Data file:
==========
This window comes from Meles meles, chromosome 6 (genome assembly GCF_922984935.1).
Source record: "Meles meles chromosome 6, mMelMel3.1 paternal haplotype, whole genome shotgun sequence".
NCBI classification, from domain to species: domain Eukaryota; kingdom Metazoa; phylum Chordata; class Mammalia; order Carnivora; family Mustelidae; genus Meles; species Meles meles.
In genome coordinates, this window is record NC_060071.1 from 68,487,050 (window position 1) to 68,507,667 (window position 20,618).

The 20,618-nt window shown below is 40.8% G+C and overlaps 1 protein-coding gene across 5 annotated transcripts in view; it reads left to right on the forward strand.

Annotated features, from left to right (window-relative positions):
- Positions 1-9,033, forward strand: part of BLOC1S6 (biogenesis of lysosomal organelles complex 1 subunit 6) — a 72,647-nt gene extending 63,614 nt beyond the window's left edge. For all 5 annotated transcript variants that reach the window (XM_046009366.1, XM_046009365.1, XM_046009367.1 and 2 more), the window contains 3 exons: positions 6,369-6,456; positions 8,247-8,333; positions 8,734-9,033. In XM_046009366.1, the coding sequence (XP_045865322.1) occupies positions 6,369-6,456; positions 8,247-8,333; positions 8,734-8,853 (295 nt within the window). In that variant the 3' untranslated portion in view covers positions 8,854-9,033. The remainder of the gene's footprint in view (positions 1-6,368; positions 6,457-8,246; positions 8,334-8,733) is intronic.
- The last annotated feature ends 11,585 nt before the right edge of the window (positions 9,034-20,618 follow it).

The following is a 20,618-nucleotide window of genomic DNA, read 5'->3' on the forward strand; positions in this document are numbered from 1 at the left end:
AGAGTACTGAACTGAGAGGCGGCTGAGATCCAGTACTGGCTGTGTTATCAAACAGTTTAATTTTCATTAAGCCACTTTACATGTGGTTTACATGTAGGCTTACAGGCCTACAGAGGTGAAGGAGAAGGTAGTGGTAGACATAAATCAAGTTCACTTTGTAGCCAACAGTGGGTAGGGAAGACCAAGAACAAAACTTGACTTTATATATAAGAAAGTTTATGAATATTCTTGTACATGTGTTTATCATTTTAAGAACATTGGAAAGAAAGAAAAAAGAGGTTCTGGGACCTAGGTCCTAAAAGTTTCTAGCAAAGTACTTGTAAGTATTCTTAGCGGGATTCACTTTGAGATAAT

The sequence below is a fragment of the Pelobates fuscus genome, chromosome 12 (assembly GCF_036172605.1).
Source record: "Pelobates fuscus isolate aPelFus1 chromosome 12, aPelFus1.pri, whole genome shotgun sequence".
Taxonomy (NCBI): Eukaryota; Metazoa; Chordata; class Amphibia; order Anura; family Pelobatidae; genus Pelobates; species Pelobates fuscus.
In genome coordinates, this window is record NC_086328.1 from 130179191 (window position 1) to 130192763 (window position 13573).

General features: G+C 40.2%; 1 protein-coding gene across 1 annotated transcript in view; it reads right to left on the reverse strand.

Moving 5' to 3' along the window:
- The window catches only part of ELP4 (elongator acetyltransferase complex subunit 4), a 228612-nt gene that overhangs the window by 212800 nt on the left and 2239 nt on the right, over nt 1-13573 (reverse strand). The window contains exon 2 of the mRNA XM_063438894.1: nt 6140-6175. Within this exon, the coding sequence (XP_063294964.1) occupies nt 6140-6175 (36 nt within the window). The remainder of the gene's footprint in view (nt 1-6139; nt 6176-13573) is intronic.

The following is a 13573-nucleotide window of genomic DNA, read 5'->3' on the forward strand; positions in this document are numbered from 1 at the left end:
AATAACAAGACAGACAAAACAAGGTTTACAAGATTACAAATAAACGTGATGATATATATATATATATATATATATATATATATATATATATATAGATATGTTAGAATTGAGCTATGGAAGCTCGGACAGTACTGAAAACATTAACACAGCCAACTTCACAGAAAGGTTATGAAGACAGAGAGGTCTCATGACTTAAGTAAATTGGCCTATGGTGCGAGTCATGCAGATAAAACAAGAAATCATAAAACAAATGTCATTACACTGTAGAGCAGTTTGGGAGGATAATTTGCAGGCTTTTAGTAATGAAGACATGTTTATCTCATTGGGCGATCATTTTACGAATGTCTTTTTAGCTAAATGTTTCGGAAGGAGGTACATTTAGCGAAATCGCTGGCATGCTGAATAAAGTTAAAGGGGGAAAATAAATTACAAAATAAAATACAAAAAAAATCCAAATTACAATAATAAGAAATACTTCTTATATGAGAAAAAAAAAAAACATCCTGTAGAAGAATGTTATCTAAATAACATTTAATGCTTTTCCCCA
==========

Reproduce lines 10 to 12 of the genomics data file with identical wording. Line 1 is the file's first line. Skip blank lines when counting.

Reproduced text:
AGAGTACTGAACTGAGAGGCGGCTGAGATCCAGTACTGGCTGTGTTATCAAACAGTTTAATTTTCATTAAGCCACTTTACATGTGGTTTACATGTAGGCTTACAGGCCTACAGAGGTGAAGGAGAAGGTAGTGGTAGACATAAATCAAGTTCACTTTGTAGCCAACAGTGGGTAGGGAAGACCAAGAACAAAACTTGACTTTATATATAAGAAAGTTTATGAATATTCTTGTACATGTGTTTATCATTTTAAGAACATTGGAAAGAAAGAAAAAAGAGGTTCTGGGACCTAGGTCCTAAAAGTTTCTAGCAAAGTACTTGTAAGTATTCTTAGCGGGATTCACTTTGAGATAAT

The sequence below is a fragment of the Pelobates fuscus genome, chromosome 12 (assembly GCF_036172605.1).
Source record: "Pelobates fuscus isolate aPelFus1 chromosome 12, aPelFus1.pri, whole genome shotgun sequence".